Labour leader Jacinda Ardern, left, and Green co-leaders James Shaw and Marama Davidson (Photos: Getty Images)
Labour leader Jacinda Ardern, left, and Green co-leaders James Shaw and Marama Davidson (Photos: Getty Images)

PoliticsOctober 31, 2020

What the Labour-Greens deal means for the next three years

Labour leader Jacinda Ardern, left, and Green co-leaders James Shaw and Marama Davidson (Photos: Getty Images)
Labour leader Jacinda Ardern, left, and Green co-leaders James Shaw and Marama Davidson (Photos: Getty Images)

It’s not a confidence and supply deal, and it’s certainly not a coalition. So what are the implications of today’s agreement for each party, and for their constituents?

Labour and the Greens have struck a cooperation agreement that provides Jacinda Ardern with stability in parliament over the next three years, while giving Marama Davidson and James Shaw access to the machinery of government.

The agreement isn’t a coalition or a support deal that binds the Greens to always approving Labour’s decisions. Instead, it gives the Green caucus wide latitude to criticise the government and on important issues, the Greens can choose to abstain. Labour will form a majority government alone, the first in decades in New Zealand.

Speaking with reporters today, Ardern said the deal secures Labour’s mandate, while giving the government access to some of the talent in the Green benches. For those Green members looking at the deal with disappointment after the party was offered less than the 2017 agreement, Ardern’s message was simple: Labour could govern alone. She never considered a formal coalition.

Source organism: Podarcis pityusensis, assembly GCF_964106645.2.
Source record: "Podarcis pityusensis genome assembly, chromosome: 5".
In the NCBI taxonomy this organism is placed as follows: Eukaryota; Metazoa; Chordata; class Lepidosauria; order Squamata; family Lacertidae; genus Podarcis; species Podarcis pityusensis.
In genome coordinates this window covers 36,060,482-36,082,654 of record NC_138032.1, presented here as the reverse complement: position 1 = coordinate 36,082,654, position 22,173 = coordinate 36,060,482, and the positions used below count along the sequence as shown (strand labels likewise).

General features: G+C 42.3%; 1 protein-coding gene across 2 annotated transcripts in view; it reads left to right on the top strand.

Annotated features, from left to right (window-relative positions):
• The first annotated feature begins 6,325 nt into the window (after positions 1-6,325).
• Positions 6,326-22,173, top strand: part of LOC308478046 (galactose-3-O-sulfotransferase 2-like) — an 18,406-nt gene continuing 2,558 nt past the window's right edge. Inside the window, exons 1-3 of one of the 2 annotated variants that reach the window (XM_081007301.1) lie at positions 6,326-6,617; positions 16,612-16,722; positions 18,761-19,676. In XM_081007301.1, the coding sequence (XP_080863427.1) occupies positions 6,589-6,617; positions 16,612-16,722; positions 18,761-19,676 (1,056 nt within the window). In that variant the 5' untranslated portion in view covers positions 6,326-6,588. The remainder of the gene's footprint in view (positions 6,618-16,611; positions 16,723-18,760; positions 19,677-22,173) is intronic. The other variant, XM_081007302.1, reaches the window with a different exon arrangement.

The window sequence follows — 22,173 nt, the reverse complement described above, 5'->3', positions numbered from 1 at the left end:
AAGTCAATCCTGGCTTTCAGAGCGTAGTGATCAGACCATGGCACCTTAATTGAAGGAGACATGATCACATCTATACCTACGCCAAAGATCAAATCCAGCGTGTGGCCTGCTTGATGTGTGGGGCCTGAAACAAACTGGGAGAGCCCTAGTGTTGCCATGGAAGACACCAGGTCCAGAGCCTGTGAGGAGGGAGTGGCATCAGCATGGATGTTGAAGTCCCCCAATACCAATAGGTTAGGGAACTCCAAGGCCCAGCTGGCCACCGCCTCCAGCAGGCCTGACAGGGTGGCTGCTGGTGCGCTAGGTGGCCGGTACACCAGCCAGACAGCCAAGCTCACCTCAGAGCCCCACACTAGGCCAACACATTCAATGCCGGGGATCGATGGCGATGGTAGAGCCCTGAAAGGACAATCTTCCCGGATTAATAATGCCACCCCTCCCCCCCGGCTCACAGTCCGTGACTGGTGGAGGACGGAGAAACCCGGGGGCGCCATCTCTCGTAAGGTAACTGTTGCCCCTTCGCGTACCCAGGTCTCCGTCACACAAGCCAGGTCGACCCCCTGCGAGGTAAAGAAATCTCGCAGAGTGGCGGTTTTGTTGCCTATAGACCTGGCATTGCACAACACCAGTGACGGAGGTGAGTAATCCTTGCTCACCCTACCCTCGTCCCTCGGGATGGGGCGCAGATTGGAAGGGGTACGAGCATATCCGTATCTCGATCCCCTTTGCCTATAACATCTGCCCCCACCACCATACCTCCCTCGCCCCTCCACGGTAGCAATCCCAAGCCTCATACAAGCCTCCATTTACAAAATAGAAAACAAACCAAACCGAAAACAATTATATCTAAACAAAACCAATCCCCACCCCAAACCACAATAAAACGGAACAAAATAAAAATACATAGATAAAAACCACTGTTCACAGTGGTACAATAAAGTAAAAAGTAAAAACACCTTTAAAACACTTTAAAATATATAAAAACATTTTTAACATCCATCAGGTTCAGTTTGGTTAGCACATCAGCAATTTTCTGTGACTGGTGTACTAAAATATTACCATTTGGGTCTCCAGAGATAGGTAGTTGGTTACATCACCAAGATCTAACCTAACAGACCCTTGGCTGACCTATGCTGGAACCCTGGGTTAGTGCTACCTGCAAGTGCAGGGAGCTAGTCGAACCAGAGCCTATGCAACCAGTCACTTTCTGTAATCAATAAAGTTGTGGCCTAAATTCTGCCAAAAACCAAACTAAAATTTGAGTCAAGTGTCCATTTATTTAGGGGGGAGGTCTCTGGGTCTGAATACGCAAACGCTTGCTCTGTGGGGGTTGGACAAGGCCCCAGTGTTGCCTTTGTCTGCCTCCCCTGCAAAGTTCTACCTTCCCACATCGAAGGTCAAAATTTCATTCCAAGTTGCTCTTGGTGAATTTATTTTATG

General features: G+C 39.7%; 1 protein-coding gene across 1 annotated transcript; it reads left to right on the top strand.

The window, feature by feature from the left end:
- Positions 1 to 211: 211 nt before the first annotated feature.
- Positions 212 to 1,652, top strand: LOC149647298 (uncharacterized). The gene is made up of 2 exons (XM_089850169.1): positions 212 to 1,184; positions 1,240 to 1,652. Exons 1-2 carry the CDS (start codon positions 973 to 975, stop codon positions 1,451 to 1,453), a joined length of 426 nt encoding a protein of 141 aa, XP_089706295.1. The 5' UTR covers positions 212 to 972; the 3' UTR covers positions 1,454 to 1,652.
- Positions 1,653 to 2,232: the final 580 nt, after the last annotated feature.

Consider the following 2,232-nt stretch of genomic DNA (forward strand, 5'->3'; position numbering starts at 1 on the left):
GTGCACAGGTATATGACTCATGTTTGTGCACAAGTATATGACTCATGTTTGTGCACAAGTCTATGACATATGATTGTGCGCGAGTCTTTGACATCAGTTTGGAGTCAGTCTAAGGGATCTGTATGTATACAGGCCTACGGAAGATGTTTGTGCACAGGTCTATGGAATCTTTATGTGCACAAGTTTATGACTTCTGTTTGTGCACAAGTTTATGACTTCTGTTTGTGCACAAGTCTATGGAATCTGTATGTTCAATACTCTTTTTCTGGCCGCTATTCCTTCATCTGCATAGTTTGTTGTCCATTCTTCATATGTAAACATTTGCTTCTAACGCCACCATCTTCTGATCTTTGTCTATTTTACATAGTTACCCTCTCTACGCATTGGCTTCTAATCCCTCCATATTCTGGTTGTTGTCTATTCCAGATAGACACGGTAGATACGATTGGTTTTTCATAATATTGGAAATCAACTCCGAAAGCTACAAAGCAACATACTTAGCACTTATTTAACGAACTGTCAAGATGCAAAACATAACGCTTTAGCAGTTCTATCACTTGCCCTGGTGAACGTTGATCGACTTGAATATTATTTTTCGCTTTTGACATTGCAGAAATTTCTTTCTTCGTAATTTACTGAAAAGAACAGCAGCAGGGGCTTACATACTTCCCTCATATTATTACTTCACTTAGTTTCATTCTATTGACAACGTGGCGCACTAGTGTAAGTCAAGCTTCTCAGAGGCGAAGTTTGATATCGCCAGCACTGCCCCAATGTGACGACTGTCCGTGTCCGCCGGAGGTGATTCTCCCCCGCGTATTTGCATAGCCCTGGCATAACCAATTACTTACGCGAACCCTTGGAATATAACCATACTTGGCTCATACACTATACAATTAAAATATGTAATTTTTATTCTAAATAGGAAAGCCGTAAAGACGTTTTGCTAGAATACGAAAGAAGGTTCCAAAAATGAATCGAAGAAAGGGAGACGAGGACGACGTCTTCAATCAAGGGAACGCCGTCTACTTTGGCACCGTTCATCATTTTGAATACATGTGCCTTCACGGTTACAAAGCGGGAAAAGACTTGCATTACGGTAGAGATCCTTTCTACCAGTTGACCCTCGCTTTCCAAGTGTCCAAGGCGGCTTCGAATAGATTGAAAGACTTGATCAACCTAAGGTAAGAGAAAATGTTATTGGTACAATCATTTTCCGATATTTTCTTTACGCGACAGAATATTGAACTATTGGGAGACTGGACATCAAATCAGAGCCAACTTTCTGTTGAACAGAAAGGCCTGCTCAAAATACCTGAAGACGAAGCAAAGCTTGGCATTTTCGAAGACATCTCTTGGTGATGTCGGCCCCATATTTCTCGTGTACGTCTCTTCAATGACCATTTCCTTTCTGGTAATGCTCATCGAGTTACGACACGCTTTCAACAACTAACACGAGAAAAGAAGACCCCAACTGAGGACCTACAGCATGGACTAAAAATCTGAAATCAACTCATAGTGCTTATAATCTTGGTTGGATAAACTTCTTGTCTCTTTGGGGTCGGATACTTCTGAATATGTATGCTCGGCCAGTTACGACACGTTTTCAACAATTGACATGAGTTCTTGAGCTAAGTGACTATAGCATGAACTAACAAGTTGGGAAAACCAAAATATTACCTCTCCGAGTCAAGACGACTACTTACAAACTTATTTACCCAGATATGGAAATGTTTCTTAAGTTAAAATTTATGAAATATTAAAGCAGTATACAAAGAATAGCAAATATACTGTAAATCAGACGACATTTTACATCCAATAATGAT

What the deal does is ensure that the two parties, which together received about 57% of the vote in the election earlier this month, will cooperate on climate change, the environment and poverty.

“The agreement commits the Greens to not opposing confidence and supply votes and supporting the government on procedural motions,” said Ardern.

“This has the effect of strengthening the government’s stability and will ensure there is always a strong majority in parliament on the most important votes.”

In exchange for allowing Labour’s decisions to flow unhindered through parliament, the Greens will get two ministers who will officially sit outside of cabinet. That distinction means that Davidson and Shaw will still head ministries, but they’ll only be called to cabinet discussions that directly impact them.

The Green co-leaders will technically be free to disagree on areas outside their ministerial portfolios, but will still be bound by the expectation of cabinet’s collective responsibility. It’ll be a difficult juggling act if the future government runs afoul of the Green base. 

The Labour government will also cooperate with the Greens on achieving zero carbon emissions, protecting the environment and biodiversity, as well as improving child wellbeing and marginalised communities. There’s a heavy focus on the Green Party’s environmental credentials, with little mention of the social justice issues that animate large parts of its activist base.

One of the party’s former MPs expressed her displeasure today, calling the agreement a “sad day for the party” after the Greens approved it.”